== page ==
What should I do if my insulin freezes? Can thawed insulin still be used?

Nearly every manufacturer of liquid insulin states that once insulin is frozen, it is unusable and should be discarded.

Per Humalog insulin highlights of prescribing information: Do not use HUMALOG® if it has been frozen.
Per Novolog insulin highlights of prescribing information: Do not freeze NOVOLOG® and do not use NOVOLOG® if it has been frozen.

What happens when insulin freezes (the nerdy, scientific answer)

When insulin is exposed to freezing temperatures, “the solution becomes crystals and these crystals break the protein of insulin completely. So if insulin is frozen, it completely and totally loses its effectiveness.” (Zayani, 2017)

Two frozen type 1 diabetes insulin flexpens from flying with diabetes
Two insulin flexpens that froze while traveling to Portugal from the US…before I upgraded to a proper cooler.

When my Tresiba basal insulin pens froze while on a plane to Portugal, they essentially expanded and turned into an off-white ooze-bubble out of the end of the pen! Into the trash they went. Ouch.

How long is insulin usable after being unrefrigerated or kept at room temperature?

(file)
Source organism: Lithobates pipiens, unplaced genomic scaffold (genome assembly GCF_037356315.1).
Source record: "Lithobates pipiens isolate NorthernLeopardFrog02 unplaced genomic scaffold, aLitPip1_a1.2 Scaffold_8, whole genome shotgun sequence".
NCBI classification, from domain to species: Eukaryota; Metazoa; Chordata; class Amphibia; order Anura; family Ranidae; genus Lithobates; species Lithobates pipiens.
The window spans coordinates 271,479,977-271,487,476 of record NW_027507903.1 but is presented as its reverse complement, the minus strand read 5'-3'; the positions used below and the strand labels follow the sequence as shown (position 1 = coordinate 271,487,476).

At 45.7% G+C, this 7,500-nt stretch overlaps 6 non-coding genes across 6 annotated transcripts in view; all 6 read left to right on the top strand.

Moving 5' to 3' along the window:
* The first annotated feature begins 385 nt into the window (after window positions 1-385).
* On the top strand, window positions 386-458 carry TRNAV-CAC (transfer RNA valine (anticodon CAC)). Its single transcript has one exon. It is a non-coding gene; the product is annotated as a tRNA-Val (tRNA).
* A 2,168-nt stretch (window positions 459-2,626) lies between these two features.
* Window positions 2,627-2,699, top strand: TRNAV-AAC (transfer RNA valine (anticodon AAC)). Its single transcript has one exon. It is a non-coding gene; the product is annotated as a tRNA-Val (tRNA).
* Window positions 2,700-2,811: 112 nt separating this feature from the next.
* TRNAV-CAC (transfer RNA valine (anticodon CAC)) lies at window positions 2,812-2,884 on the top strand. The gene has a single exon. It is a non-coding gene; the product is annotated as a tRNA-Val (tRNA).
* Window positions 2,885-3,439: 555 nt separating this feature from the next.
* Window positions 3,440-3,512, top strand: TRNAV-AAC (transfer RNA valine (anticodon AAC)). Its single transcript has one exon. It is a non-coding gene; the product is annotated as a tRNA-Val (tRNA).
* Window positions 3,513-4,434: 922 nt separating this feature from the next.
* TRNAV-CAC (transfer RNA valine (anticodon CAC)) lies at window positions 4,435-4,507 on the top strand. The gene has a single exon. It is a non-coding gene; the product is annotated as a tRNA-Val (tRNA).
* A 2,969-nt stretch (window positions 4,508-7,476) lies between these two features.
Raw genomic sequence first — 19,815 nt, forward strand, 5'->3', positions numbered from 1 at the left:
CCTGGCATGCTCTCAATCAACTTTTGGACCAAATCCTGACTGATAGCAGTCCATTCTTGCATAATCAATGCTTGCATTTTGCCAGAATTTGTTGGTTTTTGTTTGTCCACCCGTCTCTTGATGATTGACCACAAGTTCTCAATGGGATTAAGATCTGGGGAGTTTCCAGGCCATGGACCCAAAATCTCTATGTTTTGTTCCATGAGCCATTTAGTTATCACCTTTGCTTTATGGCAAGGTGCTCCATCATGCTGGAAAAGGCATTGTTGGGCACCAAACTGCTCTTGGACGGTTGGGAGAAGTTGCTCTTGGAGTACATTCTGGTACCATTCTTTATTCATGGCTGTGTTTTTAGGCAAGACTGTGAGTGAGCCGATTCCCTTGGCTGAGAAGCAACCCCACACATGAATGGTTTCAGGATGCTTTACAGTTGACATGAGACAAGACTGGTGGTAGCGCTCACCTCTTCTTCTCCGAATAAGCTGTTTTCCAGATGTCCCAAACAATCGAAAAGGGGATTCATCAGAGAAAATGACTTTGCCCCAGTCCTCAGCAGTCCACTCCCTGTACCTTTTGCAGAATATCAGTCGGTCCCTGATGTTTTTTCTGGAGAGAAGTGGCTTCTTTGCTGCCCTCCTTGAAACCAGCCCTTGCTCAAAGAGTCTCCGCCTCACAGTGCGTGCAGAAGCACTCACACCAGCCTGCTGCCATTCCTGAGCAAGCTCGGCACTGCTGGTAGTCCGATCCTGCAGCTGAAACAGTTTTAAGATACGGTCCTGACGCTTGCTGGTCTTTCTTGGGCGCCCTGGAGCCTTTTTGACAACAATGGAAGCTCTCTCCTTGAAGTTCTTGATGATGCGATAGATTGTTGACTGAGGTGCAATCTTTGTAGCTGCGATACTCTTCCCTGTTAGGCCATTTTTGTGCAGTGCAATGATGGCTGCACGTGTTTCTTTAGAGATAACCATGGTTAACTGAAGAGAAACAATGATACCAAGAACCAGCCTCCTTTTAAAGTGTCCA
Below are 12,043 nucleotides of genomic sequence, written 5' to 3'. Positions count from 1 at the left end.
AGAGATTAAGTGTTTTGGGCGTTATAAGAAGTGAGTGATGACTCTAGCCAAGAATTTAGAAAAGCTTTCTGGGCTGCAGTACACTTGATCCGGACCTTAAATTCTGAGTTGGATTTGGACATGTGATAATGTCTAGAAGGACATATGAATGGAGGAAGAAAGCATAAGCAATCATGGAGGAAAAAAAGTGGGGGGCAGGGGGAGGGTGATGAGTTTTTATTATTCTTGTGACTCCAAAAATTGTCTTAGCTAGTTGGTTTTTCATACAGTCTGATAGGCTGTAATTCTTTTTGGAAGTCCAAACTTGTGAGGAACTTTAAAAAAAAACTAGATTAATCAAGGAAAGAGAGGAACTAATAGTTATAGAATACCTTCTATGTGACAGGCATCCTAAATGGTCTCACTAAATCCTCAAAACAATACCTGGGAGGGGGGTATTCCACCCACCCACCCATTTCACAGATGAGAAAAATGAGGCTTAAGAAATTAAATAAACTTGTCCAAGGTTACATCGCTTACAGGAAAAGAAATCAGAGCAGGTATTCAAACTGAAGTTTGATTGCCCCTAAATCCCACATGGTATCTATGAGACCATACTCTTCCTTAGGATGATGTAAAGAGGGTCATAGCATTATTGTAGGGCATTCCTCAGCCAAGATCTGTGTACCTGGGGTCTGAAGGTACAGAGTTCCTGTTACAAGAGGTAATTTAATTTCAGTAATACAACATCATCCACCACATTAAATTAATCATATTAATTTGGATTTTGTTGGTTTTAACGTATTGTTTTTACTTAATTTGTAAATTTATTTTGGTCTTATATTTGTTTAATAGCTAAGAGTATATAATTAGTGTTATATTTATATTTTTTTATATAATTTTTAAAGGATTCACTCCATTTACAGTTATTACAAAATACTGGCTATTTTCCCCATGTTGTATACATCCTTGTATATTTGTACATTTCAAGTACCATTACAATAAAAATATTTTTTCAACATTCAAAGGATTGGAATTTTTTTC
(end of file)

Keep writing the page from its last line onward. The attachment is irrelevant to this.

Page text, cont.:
Depending on the insulin and how it’s being used, most manufacturers direct patients to discard insulin after 28 days, but potentially sooner. Some insulin producers have different discard date ranges based on whether the insulin is used in flexpens or in an insulin pump—which honestly seems a bit odd.

Per Novolog insulin highlights of prescribing information: After vials have been opened: Throw away all opened NovoLog® vials after 28 days, even if they still have insulin left in them. If using NovoLog® in a pump, throw away all opened NovoLog® vials after 19 days.

Of course, any insulin older than the expiration date printed on the insulin should be discarded regardless of whether it’s been/being kept at refrigerated temperatures.

What is too hot or too cold for insulin—A visual example (Right column image)

Insulin is a very temperature-sensitive medication, which means that it must be kept within specific temperatures in order to remain effective. Too hot or too cold, extreme temperatures can have severe implications on the effectiveness of insulin and may even render it completely ineffective or even dangerous.

can you freeze insulin infographic illustration with colored bands representing different temperature ranges
This illustration shows the different temperature ranges and effects on insulin with regards to whether you can freeze insulin

The consensus temperature range for in-use, unrefrigerated insulin (per most insulin producers) is between 36°-86°F; 2°-30°C. If insulin is exposed to temperatures outside this range, the medication may become unstable. Temperatures above 86°F (30°C) could cause irreparable damage and reduce insulin efficacy, which will severely impact your diabetes management to say the least!


Good luck getting your blood sugar levels down if your insulin literally stops working because it’s been exposed to high temperatures.